Disasters, Natural & Unnatural
by Fr. Rick Stansberry
If you were a parishioner at Christ the King you would most likely hear me, from time to time, rant about Social Media and the problems that it can cause or how in contributes to the problems in the world. Social Media, like anything else, can do a lot of good. It can also cause a great deal of harm. With the recent hurricanes, wildfires, earthquakes in Mexico and endless terrorist attacks, Social Media gives us ready access to news, like we have never had before. In fact, studies have shown that we are given more information than our brains can process. Today, we are exposed to so much bad news that it can be overwhelming.
Certainly, bad things have happened in History. Just make a visit to Pompeii or Herculaneum and see how an entire city vanished in a matter of hours when Mt. Vesuvius erupted over one thousand years ago. There have been wars throughout history and we read about the seemingly endless terrorist attacks in the world and at home. Certainly, World War II and Hitler gave new meaning to the words cruel and inhumane. But good things followed and there are great stories of heroism and protection in that conflict. Even in the horror of 9-11 and weeks and months following, there were stories of people risking their lives to help others and to help the families who’s loved ones were killed. Lower Manhattan rebounded and is more vibrant than ever, just like our own downtown has rebounded after the Federal Building was bombed on April 19th, 1995. We cannot let the terrorists take away our hope and make us afraid to do things. Sometimes I see and hear so much bad news that when someone from the Church or School staff calls me, rather than saying hello, I respond, “what’s wrong?”
During all this bad news, we can be overwhelmed and can lose hope. However, social media can also show us the good things that can come out of these terrible disasters. In spite of the bad in the world, there is much good. For example, a good friend of mine has two sons at Strake Jesuit High School in Houston. The school organized groups of students to go out and help people who were stranded or needed help cleaning up once the waters receded. Many organizations organized all kinds of drives benefitting the hurricane victims. This shows that there is still much good in the world, and many people want to help make the world a better place. Certainly, Rotary is no exception, from the eradication of Polio to helping bring clean water to many places, Rotarians all over the world are brining hope by heeding the call of service.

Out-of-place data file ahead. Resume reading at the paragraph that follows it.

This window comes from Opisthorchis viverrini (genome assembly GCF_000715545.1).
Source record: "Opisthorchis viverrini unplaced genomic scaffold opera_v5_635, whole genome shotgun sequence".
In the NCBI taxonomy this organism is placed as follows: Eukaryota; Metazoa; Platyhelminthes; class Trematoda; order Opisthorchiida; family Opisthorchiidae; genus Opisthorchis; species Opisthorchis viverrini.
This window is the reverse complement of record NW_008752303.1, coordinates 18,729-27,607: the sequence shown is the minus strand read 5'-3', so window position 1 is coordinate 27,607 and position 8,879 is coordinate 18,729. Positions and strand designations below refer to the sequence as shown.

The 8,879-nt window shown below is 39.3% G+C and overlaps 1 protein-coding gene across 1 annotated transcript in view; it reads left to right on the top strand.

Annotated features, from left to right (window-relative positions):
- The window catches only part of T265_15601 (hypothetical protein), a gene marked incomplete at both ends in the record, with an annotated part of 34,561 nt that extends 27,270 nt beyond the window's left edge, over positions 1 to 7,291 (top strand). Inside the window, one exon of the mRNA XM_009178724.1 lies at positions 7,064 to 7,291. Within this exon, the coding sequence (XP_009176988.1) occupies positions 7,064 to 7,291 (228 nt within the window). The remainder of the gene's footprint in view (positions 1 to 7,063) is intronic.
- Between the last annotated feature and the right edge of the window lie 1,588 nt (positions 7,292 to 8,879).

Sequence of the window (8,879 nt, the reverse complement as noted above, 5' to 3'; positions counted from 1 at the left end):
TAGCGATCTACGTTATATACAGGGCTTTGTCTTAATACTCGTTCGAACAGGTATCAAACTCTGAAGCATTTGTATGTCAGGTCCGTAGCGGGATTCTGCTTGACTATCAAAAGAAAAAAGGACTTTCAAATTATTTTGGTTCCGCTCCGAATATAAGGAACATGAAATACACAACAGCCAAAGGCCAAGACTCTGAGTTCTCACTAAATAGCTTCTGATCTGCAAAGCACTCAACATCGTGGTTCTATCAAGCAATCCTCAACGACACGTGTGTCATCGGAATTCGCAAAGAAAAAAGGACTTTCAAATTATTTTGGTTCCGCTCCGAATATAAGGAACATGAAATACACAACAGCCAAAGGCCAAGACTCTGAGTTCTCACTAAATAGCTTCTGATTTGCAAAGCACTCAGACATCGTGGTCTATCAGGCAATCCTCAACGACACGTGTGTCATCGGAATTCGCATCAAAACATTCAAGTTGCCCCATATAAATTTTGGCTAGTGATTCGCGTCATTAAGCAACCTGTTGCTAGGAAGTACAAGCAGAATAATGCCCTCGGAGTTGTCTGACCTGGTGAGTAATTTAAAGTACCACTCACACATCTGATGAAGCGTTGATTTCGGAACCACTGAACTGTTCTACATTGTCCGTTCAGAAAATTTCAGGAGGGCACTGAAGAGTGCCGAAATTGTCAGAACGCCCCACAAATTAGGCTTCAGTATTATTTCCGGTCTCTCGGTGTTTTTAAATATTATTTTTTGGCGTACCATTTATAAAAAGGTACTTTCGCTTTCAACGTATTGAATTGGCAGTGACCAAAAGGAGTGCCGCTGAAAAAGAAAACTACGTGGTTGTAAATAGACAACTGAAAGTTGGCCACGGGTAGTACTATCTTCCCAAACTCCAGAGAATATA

Another great sign of hope, as we heard from our guest speaker a few weeks ago, is Archbishop Paul Coakley, regarding the beatification of Blessed Stanley Rother from Okarche. The life of Fr. Rother offers hope as he gave his life in defense of the most helpless and hopefully brought about some changes in the lives of the people of Guatemala. Certainly, I have witnessed a renewed faith, even in our local community, as people read about this ordinary man who grew up outside of OKC, ate Eischen’s Fried Chicken, harvested wheat, showed Cattle and yet received a call to serve the Lord and is now recognized all over the world as a Martyr. So, when we get overwhelmed by all the bad news in the world, it’s good to sometimes stop and think about all the good that is going on, as well. Each of us, in our own way, can come out of ourselves and help to make the world a better place. These things give us hope that regular people like us can do extraordinary things to mitigate the natural and unnatural disasters we must live with.